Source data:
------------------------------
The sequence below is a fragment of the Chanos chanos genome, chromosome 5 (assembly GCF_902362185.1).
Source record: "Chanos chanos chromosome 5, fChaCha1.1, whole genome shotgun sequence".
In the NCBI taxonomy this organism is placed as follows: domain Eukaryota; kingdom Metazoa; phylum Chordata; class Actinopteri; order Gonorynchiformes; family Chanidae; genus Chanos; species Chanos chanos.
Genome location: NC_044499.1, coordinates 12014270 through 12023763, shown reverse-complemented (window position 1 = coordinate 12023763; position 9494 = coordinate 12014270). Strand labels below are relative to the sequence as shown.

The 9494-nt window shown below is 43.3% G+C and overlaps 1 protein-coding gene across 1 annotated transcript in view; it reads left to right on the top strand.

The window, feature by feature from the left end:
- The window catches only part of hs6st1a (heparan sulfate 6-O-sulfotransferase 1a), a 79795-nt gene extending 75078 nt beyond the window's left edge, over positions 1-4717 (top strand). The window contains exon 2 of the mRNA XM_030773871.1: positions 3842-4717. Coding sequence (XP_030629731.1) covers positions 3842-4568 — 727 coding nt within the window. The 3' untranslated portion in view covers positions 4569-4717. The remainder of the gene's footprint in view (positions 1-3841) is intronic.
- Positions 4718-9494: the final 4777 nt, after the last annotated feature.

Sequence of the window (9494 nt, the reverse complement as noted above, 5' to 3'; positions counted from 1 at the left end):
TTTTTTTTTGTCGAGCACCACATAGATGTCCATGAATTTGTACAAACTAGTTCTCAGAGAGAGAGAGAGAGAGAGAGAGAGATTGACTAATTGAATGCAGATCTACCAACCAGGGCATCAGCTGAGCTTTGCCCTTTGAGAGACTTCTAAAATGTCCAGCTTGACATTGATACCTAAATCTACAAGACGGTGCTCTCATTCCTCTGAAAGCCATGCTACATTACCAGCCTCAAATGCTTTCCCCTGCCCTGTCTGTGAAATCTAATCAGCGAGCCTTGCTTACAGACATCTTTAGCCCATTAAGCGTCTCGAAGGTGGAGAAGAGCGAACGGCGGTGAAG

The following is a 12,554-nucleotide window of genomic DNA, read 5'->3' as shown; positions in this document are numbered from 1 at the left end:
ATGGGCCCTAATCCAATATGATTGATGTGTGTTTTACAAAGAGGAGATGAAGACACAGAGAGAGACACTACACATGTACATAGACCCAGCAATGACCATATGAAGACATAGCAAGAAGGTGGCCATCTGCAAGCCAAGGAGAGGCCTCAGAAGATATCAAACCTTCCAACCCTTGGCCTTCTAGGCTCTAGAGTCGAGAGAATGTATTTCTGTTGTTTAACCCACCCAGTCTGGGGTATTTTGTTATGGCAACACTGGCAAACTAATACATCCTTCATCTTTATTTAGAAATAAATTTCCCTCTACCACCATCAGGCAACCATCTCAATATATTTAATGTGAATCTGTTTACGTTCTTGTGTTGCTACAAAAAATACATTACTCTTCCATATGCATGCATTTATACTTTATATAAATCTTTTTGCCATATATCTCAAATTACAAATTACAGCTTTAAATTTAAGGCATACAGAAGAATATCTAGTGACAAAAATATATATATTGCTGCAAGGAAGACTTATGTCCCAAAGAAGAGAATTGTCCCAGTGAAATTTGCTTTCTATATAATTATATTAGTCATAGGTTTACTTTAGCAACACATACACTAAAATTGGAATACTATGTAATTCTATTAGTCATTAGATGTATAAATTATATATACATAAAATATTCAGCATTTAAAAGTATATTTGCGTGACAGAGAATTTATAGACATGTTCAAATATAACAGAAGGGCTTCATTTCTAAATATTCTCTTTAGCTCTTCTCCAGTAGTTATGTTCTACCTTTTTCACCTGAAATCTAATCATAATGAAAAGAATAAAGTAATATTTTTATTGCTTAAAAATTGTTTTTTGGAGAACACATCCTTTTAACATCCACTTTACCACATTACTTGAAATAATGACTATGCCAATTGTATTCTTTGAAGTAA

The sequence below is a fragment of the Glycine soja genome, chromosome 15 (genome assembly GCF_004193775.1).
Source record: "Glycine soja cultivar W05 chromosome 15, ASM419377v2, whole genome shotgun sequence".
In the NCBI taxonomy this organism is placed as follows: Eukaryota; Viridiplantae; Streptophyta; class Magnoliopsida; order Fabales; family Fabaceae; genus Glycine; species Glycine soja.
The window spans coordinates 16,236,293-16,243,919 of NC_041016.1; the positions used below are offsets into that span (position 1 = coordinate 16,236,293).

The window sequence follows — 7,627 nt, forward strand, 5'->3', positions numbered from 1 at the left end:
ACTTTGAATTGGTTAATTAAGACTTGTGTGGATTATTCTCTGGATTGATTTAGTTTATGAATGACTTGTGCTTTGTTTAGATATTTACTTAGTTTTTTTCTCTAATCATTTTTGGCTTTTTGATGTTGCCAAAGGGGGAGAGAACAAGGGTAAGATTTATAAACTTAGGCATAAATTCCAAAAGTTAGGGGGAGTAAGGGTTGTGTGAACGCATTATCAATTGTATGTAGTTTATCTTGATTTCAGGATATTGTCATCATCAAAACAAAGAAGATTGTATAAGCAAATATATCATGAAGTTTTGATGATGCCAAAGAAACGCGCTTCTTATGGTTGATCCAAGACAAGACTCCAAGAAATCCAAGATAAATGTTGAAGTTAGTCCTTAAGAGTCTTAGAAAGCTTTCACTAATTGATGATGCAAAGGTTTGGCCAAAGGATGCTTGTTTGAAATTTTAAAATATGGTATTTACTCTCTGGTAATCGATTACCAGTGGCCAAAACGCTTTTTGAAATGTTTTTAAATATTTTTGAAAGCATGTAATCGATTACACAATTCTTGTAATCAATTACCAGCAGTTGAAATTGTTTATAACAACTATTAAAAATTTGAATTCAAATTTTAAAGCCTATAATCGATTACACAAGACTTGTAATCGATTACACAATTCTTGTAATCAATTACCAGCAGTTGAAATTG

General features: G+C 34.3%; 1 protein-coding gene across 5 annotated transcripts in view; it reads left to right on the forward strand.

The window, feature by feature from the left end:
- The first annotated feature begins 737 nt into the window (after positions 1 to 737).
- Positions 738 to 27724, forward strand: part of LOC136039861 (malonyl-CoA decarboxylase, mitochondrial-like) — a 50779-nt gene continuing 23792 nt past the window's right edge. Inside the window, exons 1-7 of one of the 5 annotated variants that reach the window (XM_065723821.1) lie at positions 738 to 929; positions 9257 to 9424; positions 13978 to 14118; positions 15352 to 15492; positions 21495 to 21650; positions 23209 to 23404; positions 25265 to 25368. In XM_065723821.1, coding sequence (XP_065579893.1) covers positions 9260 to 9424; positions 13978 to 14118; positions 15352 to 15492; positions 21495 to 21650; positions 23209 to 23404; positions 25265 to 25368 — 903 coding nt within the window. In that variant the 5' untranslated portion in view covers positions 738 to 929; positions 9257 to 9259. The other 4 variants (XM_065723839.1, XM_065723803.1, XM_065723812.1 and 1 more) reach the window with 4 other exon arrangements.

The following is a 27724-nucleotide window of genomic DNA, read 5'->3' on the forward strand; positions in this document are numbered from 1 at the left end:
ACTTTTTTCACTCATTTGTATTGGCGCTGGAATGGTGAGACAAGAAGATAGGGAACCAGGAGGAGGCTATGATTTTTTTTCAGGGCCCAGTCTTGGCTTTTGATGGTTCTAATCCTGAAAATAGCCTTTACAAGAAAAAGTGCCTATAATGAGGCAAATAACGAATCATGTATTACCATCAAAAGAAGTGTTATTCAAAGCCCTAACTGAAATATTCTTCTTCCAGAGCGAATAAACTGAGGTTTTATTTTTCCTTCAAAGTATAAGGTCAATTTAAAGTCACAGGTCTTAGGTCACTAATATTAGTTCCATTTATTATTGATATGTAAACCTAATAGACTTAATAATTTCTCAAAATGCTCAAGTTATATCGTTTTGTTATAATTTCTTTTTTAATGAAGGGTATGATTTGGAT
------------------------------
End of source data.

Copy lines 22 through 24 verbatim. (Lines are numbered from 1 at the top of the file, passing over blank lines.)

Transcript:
- Positions 738 to 27724, forward strand: part of LOC136039861 (malonyl-CoA decarboxylase, mitochondrial-like) — a 50779-nt gene continuing 23792 nt past the window's right edge. Inside the window, exons 1-7 of one of the 5 annotated variants that reach the window (XM_065723821.1) lie at positions 738 to 929; positions 9257 to 9424; positions 13978 to 14118; positions 15352 to 15492; positions 21495 to 21650; positions 23209 to 23404; positions 25265 to 25368. In XM_065723821.1, coding sequence (XP_065579893.1) covers positions 9260 to 9424; positions 13978 to 14118; positions 15352 to 15492; positions 21495 to 21650; positions 23209 to 23404; positions 25265 to 25368 — 903 coding nt within the window. In that variant the 5' untranslated portion in view covers positions 738 to 929; positions 9257 to 9259. The other 4 variants (XM_065723839.1, XM_065723803.1, XM_065723812.1 and 1 more) reach the window with 4 other exon arrangements.

The following is a 27724-nucleotide window of genomic DNA, read 5'->3' on the forward strand; positions in this document are numbered from 1 at the left end:
ACTTTTTTCACTCATTTGTATTGGCGCTGGAATGGTGAGACAAGAAGATAGGGAACCAGGAGGAGGCTATGATTTTTTTTCAGGGCCCAGTCTTGGCTTTTGATGGTTCTAATCCTGAAAATAGCCTTTACAAGAAAAAGTGCCTATAATGAGGCAAATAACGAATCATGTATTACCATCAAAAGAAGTGTTATTCAAAGCCCTAACTGAAATATTCTTCTTCCAGAGCGAATAAACTGAGGTTTTATTTTTCCTTCAAAGTATAAGGTCAATTTAAAGTCACAGGTCTTAGGTCACTAATATTAGTTCCATTTATTATTGATATGTAAACCTAATAGACTTAATAATTTCTCAAAATGCTCAAGTTATATCGTTTTGTTATAATTTCTTTTTTAATGAAGGGTATGATTTGGAT